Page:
What is it about fairy tales that draws us in, adults and kids alike? After all, as far as story telling goes, they’re pretty basic. No hooks, no questions, no mystery, no frills, little description or scene setting AND we know how they end before we’ve even started. Good overcomes evil, love conquers all, the underdog wins the day and the bad guys get their comeuppance. Karma sorted all round. And who doesn’t want that fairytale ending…? But it is a matter of perspective. The hero and heroine may live happily ever after – but that doesn’t take away the trauma and pain they’ve suffered. And the same can’t be said for the wicked stepmother/sisters/witch. Their fate is tolerable at best and downright grim(m) (pun fully intended!) at worst – some of the original tales are really quite horrific.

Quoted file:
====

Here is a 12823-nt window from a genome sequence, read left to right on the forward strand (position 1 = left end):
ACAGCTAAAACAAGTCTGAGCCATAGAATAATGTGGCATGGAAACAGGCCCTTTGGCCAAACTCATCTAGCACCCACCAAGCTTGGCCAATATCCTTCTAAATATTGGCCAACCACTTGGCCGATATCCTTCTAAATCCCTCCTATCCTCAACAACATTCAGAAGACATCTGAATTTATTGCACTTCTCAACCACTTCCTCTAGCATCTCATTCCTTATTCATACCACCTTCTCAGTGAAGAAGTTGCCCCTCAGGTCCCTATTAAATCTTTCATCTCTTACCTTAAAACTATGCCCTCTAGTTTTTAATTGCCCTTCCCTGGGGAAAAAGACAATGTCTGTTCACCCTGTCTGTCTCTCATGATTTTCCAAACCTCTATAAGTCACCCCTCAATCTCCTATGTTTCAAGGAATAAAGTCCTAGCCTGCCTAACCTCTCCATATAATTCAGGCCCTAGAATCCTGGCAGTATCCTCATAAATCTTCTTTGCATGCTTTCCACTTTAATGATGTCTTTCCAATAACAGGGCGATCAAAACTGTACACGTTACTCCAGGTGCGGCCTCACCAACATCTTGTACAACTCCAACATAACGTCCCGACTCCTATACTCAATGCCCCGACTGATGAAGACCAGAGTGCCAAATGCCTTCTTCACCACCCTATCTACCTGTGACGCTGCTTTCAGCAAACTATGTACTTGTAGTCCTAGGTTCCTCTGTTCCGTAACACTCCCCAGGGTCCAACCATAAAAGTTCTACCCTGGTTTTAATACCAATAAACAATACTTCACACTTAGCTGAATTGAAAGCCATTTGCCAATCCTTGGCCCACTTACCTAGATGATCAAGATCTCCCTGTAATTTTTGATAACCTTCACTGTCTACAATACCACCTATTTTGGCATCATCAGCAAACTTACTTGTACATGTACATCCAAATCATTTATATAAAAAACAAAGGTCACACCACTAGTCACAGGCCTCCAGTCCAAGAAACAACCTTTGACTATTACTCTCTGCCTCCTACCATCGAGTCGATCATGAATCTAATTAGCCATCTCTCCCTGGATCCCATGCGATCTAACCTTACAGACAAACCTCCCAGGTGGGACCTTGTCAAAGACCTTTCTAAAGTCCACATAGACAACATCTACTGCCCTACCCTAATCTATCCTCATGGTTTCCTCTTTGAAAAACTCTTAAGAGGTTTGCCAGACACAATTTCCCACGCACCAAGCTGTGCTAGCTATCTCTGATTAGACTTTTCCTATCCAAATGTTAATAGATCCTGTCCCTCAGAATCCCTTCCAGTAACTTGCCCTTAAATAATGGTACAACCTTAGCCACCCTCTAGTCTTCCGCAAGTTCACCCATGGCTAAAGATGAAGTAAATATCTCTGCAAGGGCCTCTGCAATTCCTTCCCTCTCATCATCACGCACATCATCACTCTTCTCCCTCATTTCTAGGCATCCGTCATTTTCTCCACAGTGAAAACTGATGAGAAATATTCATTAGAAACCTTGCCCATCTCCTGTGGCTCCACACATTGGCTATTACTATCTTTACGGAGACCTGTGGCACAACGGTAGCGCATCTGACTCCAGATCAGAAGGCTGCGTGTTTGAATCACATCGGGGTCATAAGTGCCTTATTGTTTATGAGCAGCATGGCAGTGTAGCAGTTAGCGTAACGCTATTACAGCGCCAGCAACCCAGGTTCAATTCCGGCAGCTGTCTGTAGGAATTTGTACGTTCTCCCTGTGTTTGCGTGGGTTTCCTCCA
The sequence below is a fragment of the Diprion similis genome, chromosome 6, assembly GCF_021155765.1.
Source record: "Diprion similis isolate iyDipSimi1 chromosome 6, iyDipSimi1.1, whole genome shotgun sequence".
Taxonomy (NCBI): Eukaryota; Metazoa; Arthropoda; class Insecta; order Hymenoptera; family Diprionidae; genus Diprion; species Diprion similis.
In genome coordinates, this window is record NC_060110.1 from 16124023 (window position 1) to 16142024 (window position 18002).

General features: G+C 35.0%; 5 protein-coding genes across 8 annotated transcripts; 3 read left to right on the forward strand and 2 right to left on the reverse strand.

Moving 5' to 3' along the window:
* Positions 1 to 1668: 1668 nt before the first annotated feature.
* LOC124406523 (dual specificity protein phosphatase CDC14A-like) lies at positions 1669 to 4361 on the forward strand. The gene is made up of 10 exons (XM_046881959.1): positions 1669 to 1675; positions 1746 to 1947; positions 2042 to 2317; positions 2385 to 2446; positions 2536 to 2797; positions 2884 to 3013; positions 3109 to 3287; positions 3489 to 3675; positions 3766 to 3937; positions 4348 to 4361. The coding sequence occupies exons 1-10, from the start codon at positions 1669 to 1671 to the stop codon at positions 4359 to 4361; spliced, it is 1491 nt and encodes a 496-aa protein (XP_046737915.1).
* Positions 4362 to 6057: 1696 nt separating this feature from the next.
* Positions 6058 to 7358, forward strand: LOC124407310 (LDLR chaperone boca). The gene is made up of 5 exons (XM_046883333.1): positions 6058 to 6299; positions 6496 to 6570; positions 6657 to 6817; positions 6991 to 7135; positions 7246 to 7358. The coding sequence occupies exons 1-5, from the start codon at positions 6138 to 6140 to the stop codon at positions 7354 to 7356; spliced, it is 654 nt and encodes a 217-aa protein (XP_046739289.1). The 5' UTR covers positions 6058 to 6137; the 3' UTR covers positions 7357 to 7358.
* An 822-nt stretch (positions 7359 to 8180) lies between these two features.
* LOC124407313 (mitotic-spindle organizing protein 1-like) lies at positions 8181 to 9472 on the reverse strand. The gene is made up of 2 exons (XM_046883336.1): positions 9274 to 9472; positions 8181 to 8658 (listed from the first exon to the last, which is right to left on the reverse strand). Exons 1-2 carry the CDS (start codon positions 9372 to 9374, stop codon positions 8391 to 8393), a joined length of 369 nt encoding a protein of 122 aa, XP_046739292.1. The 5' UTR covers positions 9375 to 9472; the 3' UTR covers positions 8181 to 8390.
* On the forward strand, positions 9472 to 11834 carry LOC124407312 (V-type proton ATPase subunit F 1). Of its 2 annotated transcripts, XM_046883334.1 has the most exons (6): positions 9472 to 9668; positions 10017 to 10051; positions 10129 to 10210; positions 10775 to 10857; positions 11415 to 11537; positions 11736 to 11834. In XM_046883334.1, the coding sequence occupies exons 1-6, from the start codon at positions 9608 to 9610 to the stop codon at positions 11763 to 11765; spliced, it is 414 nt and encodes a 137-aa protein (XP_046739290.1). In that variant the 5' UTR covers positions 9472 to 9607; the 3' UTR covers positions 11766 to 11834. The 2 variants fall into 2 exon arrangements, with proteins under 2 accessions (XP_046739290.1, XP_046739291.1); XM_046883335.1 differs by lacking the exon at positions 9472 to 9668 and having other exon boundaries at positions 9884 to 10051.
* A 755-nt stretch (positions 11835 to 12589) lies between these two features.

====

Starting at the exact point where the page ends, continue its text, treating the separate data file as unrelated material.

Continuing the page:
The happy ending is tempered by sacrifice, loss and brutal justice. But still, we like to believe that a happy ending is possible. Unlikely as it is (hopefully) that any of us are going to find ourselves locked in a tower, or cursed to hideousness by a sorceress, or eaten by a wolf etc., there is that nugget of truth in all fairy tales, something that we recognise and connect with. Warnings, morality codes, friendly advice, they’re all there. They are universal themes, and speak to all of us. The characters are archetypal and variable, the setting could be anywhere and everywhere, but the underlying truth is the same. I challenge you to read any work of fiction and not find some fairy tale in it somewhere. It must be that desire for simplicity and fairness that keeps us coming back for more, a longing for a world where things really are black and white rather than infinite shades of grey. Or maybe it’s the hope that somehow, no matter what the odds, good will always come out on top. After all, we as humans like to believe that no matter how bad things are, they will somehow get better.